When it comes to assessing fault and liability for accidents and injuries in California, there are a few concepts that people should be aware of when deciding about whether to file a civil lawsuit. California's civil tort laws hold that a person is responsible whenever they act negligently, or fail to act if they owe a duty of care to someone, but their duty to compensate the victim is limited to the amount of fault they are responsible for.
For example, a person runs through a red light and strikes a cyclist heading in the other direction, causing the cyclist multiple broken bones. The person who ran the red light will likely be held responsible for their negligent acts.
Nonetheless, this is not always the case. What if the cyclist was in the wrong lane at the time of the crash? If the cyclist's actions contributed to the collision, then the jury or the court may find that the cyclist was contributorily negligent, and this fault can be apportioned between the two parties. In this case, the jury could find the driver at 80 percent fault, and the cyclist at 20 percent fault. As a result, the monetary compensation the cyclist can collect cannot be more than 80 percent of the total amount of medical bills and other economic damages incurred.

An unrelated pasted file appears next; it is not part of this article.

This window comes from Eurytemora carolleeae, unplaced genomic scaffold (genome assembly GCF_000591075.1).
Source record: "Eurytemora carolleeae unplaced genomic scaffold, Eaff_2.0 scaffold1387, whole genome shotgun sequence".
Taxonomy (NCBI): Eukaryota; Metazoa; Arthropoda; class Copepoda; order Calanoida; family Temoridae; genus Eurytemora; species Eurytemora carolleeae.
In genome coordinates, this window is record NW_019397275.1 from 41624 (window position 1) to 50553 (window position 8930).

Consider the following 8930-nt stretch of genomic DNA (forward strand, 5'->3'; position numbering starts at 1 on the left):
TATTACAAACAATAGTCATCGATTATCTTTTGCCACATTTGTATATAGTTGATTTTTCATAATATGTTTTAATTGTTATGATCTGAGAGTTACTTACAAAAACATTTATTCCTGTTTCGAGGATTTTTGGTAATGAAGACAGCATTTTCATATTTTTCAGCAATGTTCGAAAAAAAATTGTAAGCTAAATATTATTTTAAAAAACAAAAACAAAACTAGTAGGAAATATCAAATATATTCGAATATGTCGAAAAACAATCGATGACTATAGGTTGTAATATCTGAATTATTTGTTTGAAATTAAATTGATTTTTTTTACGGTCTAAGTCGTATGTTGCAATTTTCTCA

It gets more complicated if multiple parties are involved. For example, say that two cars ran the red light and both struck the poor cyclist, causing injuries. If the jury finds that both drivers were 40 percent responsible, then the cyclist cannot collect compensation totaling more than 40 percent of the total economic damages from either party. This is called the theory of several liability, meaning that a party at fault cannot be held responsible for the harm caused by another negligent party. If the cyclist wants to collect the maximum amount of damages allowed, they will need to file a lawsuit for damages against both drivers.
Car accidents are often complicated, but this should not stop a victim from obtaining the full amount of damages they are entitled to. With the help of an experienced California personal injury attorney, proceeding against multiple negligent parties is often a practical and necessary solution.
Source: CA.gov, "Joint or Several Obligations," accessed on Nov. 30, 2014